In order to show the unexpected results of the compositions and method of this invention a silica sand was utilized having a 30% voids and to the silica sand was added 4.4 pounds of untreated bentonite per square foot of sand having a two-inch depth. An identical sand sample was taken and to this sand was added 4.4 pounds of the soil sealant composition of this invention per square foot of sand having a two-inch depth. The soil sealant composition has the following composition: 99%, by weight, of sodium bentonite, 0.5%, by weight, of sodium polyacrylate, and 0.5%, by weight, of sodium acid pyrophosphate.
Both samples of sand were prehydrated with 12 inches of tap water for 24 hours. Thereafter, a 10% sodium chloride aqueous solution was introduced into each and permeability measurements were made. The results were as follows:
Time Untreated Bentonite Treated Bentonite______________________________________ 0 5.0 × 10.sup.-6 5.0 × 10.sup.-696 hours 9.2 × 10.sup.-6 4.8 × 10.sup.-6120 hours 5.0 × 10.sup.-5 4.1 × 10.sup.-6144 hours 5.0 × 10.sup.-5 4.1 × 10.sup.-6168 hours 5.1 × 10.sup.-5 4.0 × 10.sup.-6______________________________________
Premeabilities are measured as centimeters per second per foot of head. It is noted that after 168 hours the treated material permitted only 10.sup.-6 centimeters per second whereas the untreated permitted 10.sup.-5 centimeters per second leakage, which indicates the treated material was 10 times superior.
In place of the sodium polyacrylate utilized in the above example, there could also be utilized any of the polymers of acrylic acid with vinyl acetate, vinyl alcohol, or maleic anhydride. Additionally, hydrolyzed polyacrylonitrile can be utilized to very good effect.
The particular amount of soil sealant composition added to the soil is not critical and good results have been attained utilized anywhere from 1 to 2 pounds per cubic foot of soil to upwards as high as 10 to 20 and even 40 or 60 pounds per cubic foot of soil, depending upon the porosity of the soil.
In the foregoing exemplary embodiment certain compounds and polymers were utilized and certain percentages; however, other polymers, dispersents and soil can be utilized to equally good effect and in varying amounts, it being understood that the exemplary embodiment is for illustration purposes only and is not to be considered limiting.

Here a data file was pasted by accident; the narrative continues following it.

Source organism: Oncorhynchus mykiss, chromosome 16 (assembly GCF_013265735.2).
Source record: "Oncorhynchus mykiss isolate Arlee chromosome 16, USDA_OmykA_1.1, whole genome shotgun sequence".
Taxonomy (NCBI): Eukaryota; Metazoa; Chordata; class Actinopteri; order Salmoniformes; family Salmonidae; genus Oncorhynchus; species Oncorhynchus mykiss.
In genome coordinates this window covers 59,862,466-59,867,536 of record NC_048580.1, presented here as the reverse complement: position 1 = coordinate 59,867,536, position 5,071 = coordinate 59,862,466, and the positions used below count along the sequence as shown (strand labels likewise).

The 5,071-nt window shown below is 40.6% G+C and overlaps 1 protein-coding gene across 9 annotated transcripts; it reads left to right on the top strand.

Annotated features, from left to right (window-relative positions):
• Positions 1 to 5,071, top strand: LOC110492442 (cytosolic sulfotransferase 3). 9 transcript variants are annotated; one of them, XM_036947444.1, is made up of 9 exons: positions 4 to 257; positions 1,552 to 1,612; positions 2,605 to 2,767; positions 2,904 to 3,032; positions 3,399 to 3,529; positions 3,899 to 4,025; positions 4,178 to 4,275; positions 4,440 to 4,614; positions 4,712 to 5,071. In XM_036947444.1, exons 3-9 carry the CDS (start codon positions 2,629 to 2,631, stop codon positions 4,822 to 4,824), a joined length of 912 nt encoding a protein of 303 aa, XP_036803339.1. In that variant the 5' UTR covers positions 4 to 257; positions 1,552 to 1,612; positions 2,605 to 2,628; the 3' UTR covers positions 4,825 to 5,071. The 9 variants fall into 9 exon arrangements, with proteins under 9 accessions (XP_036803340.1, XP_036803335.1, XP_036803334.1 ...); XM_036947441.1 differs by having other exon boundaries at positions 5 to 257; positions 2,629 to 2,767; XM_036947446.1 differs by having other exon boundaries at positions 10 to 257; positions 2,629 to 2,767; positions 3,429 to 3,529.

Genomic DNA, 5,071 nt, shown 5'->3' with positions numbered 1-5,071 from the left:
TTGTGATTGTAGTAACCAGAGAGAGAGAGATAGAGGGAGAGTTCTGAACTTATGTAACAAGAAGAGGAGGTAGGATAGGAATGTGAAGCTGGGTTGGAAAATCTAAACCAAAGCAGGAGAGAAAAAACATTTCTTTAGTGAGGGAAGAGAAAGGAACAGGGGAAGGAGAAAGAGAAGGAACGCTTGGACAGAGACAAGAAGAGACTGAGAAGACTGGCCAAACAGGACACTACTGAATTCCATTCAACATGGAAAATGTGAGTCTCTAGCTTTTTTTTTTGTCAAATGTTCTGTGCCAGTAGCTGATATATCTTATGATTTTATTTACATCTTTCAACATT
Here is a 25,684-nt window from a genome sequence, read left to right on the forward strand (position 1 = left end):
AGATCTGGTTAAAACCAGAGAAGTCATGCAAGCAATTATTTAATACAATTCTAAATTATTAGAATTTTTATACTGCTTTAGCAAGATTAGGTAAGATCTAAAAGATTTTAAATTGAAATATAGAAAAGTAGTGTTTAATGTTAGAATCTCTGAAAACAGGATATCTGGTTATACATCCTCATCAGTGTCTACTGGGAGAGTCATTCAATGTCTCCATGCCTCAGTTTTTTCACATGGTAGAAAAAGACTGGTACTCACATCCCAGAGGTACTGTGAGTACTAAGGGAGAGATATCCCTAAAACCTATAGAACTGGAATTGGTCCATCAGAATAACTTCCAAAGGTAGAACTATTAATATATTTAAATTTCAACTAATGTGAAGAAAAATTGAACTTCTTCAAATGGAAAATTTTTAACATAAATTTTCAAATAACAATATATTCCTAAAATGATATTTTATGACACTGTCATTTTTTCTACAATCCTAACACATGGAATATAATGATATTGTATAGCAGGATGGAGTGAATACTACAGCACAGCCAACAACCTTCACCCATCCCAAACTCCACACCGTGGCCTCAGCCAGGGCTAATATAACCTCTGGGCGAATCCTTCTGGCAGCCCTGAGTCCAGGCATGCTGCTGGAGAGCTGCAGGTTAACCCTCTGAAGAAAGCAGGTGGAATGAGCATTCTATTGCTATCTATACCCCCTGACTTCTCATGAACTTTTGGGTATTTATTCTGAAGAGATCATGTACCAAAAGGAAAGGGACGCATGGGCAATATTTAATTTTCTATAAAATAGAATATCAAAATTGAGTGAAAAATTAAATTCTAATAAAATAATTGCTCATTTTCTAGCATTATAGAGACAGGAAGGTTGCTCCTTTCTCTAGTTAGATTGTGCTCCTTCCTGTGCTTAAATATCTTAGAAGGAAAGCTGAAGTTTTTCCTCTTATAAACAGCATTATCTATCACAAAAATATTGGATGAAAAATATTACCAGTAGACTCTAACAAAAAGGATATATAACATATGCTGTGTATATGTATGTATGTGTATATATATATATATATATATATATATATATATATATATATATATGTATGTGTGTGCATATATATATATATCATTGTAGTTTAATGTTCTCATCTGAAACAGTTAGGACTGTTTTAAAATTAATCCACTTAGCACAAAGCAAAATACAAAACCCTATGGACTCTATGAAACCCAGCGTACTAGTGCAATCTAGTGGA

|Cited Patent||Filing date||Publication date||Applicant||Title|
|US2205950 *||Sep 25, 1935||Jun 25, 1940||Nat Aniline & Chem Co Inc||Emulsions, suspensions, and like dispersions|
|US2393173 *||May 7, 1942||Jan 15, 1946||Nat Lead Co||Process of compacting or sealing formations|
|US3016713 *||May 15, 1957||Jan 16, 1962||Monsanto Chemicals||Method of treating soil with aqueous slurry of lattice clay and anionic polyelectrolyte|
|US3111006 *||Jun 7, 1960||Nov 19, 1963||Soletanche||Novel method for injecting clay-containing grout into ground and products serving for the execution of said method|
|US3630937 *||May 6, 1968||Dec 28, 1971||Calgon Corp||Sulfonated polystyrene compositions and methods of treating boiler water|
|US3772893 *||Jun 7, 1972||Nov 20, 1973||Dow Chemical Co||Soil sealing method|
|US3774402 *||Jul 16, 1971||Nov 27, 1973||Occidental Petroleum Corp||Hydraulic seal for salt water ponds|
|Citing Patent||Filing date||Publication date||Applicant||Title|
|US4209568 *||Sep 18, 1978||Jun 24, 1980||American Colloid Company||Bentonite-gelled oil waterproofing composition|
|US4367057 *||Sep 12, 1979||Jan 4, 1983||American Colloid Company||Method of forming a foundation with liquid tight joints|
|US4391925 *||Jun 24, 1982||Jul 5, 1983||Exxon Research & Engineering Co.||Shear thickening well control fluid|
|US4397354 *||Jun 6, 1982||Aug 9, 1983||Exxon Production Research Co.||Method of using a well treating fluid|
|US4503170 *||Jul 21, 1982||Mar 5, 1985||Exxon Production Research Co.||Shear thickening fluid|
|US4568392 *||Apr 8, 1983||Feb 4, 1986||Exxon Production Research Co.||Well treating fluid|
|US4576513 *||Sep 28, 1982||Mar 18, 1986||Wintershall Ag||Process for terminal storage of pumpable wastes|
|US4693923 *||Nov 22, 1985||Sep 15, 1987||Mcgroarty Bryan M||Water barrier|
|US5079088 *||Mar 19, 1991||Jan 7, 1992||Paramount Technical Products, Inc.||Water barrier|
|US6610781||May 26, 2000||Aug 26, 2003||Alberta Research Council Inc.||Reinforced networked polymer/clay alloy composite|
|US6737472||Apr 15, 2003||May 18, 2004||Alberta Research Council Inc.||Reinforced networked polymer/clay alloy composite|
|US7374371 *||Jul 15, 2005||May 20, 2008||Dick Crill||Process and composition for forming an earthen hardpan|
|US8318616||Nov 27, 2012||Amcol International Corporation||Salt water swellable compositions and articles|
|US20070014639 *||Jul 15, 2005||Jan 18, 2007||Dick Crill||Process and composition for forming an earthen hardpan|
|US20090130368 *||Nov 19, 2007||May 21, 2009||Beihoffer Thomas W||Self Healing Salt Water Barrier|
|US20110045726 *||Feb 24, 2011||Amcol International Corporation||Salt water swellable compositions and articles|
|US20110177736 *||Jul 21, 2011||Amcol International Corporation||Self Healing Salt Water Barrier|
|EP2505719A2||Mar 30, 2012||Oct 3, 2012||Amcol International Corporation||Self healing salt water barrier|
|WO1981000850A1 *||Sep 24, 1980||Apr 2, 1981||Exxon Research Engineering Co||Shear thickening well control fluid|
|WO1997036060A1||Mar 28, 1997||Oct 2, 1997||I-Corp International, Inc.||Geocomposite membrane|
|WO2011022134A1||Jul 14, 2010||Feb 24, 2011||Amcol International Corporation||Salt water swellable compositions and articles|